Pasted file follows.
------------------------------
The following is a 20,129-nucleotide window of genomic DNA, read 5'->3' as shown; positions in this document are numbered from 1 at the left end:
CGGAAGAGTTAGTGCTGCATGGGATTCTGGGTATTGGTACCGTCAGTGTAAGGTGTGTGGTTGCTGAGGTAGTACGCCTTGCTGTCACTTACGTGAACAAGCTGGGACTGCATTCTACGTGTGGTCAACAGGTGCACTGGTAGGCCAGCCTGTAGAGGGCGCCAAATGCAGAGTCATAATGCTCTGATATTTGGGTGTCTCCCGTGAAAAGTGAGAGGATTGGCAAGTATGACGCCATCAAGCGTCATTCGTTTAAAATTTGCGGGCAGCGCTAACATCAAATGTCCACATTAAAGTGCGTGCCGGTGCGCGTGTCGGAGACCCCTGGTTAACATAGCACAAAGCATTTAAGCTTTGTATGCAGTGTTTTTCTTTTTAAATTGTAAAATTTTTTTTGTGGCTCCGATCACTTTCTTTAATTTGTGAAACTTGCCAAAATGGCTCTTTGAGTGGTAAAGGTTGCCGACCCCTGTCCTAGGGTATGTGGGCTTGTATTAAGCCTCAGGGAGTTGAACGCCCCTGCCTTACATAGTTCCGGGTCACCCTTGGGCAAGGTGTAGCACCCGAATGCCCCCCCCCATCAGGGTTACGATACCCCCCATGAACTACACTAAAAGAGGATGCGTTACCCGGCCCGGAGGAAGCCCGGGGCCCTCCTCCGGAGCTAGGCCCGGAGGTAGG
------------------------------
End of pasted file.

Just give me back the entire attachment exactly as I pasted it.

The following is a 20,129-nucleotide window of genomic DNA, read 5'->3' as shown; positions in this document are numbered from 1 at the left end:
CGGAAGAGTTAGTGCTGCATGGGATTCTGGGTATTGGTACCGTCAGTGTAAGGTGTGTGGTTGCTGAGGTAGTACGCCTTGCTGTCACTTACGTGAACAAGCTGGGACTGCATTCTACGTGTGGTCAACAGGTGCACTGGTAGGCCAGCCTGTAGAGGGCGCCAAATGCAGAGTCATAATGCTCTGATATTTGGGTGTCTCCCGTGAAAAGTGAGAGGATTGGCAAGTATGACGCCATCAAGCGTCATTCGTTTAAAATTTGCGGGCAGCGCTAACATCAAATGTCCACATTAAAGTGCGTGCCGGTGCGCGTGTCGGAGACCCCTGGTTAACATAGCACAAAGCATTTAAGCTTTGTATGCAGTGTTTTTCTTTTTAAATTGTAAAATTTTTTTTGTGGCTCCGATCACTTTCTTTAATTTGTGAAACTTGCCAAAATGGCTCTTTGAGTGGTAAAGGTTGCCGACCCCTGTCCTAGGGTATGTGGGCTTGTATTAAGCCTCAGGGAGTTGAACGCCCCTGCCTTACATAGTTCCGGGTCACCCTTGGGCAAGGTGTAGCACCCGAATGCCCCCCCCCATCAGGGTTACGATACCCCCCATGAACTACACTAAAAGAGGATGCGTTACCCGGCCCGGAGGAAGCCCGGGGCCCTCCTCCGGAGCTAGGCCCGGAGGTAGG